With U.S. Abrams and German Leopards now headed for the front line following months of bickering among Western allies, military planners in Kyiv are turning their attention to what they see as the logical next step in their effort to repel Russian invaders — shipments of modern fighter jets, Politico writes.
Conversations with more than half a dozen Western military officials and diplomats confirm an internal debate about supplying Ukraine with jet fighters is already underway, pushed by Ukrainian officials with support from Baltic states.
“The next natural step would be fighters,” a diplomat from a northern European country said.
The debate will likely prove even more contentious than the row over supplying tanks. In Europe, multiple officials and diplomats said their governments no longer consider the idea a non-starter, but that fears of escalation remain high.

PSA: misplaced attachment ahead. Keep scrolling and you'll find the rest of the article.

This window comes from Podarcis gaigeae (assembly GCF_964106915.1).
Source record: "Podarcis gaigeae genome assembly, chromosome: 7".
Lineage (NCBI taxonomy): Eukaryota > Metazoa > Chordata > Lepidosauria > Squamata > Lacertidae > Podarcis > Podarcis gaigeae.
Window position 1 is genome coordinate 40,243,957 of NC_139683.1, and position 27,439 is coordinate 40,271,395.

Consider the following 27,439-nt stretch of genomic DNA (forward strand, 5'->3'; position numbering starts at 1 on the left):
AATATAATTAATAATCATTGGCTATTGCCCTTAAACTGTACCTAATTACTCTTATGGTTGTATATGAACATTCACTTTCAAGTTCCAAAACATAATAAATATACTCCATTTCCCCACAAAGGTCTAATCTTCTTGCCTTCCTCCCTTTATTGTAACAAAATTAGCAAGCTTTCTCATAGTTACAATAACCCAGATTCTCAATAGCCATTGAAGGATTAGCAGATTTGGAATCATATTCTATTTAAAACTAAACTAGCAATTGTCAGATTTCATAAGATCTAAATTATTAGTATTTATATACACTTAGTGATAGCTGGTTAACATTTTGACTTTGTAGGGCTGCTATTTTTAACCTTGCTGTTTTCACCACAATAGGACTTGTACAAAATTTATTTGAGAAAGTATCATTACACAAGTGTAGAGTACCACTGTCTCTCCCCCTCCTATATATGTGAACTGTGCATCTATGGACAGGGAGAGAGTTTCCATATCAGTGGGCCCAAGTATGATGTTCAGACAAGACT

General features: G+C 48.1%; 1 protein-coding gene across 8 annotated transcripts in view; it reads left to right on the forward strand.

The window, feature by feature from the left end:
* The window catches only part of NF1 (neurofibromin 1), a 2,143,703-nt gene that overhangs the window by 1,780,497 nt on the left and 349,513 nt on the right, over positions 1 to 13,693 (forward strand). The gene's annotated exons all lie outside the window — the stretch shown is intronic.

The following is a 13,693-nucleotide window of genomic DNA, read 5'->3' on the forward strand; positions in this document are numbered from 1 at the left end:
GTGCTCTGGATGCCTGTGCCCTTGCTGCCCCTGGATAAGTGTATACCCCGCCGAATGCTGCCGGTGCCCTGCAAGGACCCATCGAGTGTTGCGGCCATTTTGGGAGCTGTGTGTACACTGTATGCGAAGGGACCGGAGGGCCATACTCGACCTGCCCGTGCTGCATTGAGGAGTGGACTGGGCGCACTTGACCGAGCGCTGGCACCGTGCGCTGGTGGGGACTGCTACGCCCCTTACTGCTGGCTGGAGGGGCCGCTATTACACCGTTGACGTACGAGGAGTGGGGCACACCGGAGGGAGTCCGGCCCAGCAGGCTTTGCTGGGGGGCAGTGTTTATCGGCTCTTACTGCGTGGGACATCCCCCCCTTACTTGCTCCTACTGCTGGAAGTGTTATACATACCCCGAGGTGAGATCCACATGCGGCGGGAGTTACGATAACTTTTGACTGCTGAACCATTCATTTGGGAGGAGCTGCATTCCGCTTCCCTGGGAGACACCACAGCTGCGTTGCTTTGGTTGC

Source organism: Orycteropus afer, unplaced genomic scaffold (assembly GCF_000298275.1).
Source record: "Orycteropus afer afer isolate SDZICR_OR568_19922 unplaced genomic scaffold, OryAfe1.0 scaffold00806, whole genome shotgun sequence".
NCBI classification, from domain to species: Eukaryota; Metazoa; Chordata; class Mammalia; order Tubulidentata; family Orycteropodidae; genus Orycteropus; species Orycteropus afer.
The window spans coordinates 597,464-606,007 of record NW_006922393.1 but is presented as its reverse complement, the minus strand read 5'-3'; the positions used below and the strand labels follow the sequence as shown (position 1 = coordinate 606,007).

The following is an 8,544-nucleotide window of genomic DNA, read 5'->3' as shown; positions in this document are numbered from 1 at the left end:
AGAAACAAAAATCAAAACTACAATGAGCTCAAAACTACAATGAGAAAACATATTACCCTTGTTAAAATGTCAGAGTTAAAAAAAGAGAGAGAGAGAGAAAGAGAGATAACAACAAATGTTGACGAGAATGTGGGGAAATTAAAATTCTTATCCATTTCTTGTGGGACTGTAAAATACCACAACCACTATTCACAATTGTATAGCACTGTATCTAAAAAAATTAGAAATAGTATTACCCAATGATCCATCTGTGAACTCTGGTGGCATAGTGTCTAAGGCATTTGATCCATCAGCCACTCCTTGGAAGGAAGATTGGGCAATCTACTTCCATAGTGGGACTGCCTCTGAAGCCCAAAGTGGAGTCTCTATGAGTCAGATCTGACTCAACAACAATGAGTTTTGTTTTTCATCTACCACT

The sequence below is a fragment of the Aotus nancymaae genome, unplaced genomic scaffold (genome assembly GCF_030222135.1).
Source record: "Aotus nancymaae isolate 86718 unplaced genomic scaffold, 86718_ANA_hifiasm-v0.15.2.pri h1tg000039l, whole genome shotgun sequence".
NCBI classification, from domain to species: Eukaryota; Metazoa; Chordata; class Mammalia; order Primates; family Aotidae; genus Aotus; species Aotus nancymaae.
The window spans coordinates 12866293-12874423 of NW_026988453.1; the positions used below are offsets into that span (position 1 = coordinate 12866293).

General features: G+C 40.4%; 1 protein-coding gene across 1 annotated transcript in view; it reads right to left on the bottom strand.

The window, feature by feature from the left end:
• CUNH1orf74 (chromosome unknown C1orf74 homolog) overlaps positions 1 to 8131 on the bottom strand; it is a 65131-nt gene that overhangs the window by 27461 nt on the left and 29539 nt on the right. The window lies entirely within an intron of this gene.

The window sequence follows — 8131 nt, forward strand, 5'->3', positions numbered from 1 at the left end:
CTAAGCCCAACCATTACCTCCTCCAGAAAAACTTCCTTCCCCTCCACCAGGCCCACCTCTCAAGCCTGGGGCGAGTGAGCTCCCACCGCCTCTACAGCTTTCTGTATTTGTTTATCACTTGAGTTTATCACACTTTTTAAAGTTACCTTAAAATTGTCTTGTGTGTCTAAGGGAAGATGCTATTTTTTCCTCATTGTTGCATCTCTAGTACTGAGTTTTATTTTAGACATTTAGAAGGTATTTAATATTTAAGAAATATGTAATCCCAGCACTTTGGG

Washington has told Kyiv that supplying aircraft is a “no-go, for the moment,” the diplomat quoted above said, but added: “There’s a red line there — but last summer we had a red line on the HIMARS, and that moved. Then it was battle tanks, and that’s moving.”
“Fighters are completely unconceivable today, but we might have this discussion in two, three weeks,” another senior European official said, also emphasizing the speed with which Western arms supplies are growing.
Defence ministers from Ukraine’s allies are due to hold a further summit next month at the U.S. military base of Ramstein, in southwest Germany, where aviation and air support are expected to be a key focus.
Dutch Foreign Affairs Minister Wopke Hoekstra told the Dutch parliament last week that his Cabinet would look at supplying F-16 fighter jets if Kyiv requests them.
That followed comments last month from Slovakian Foreign Affairs Minister Rastislav Kacer, who told Interfax-Ukraine that his government was ready to hand Soviet-era MiG-29 fighters to Kyiv.
Other senior politicians are significantly less enthusiastic. German Chancellor Olaf Scholz ruled out fighter jet deliveries Wednesday, citing the need to prevent further military escalation.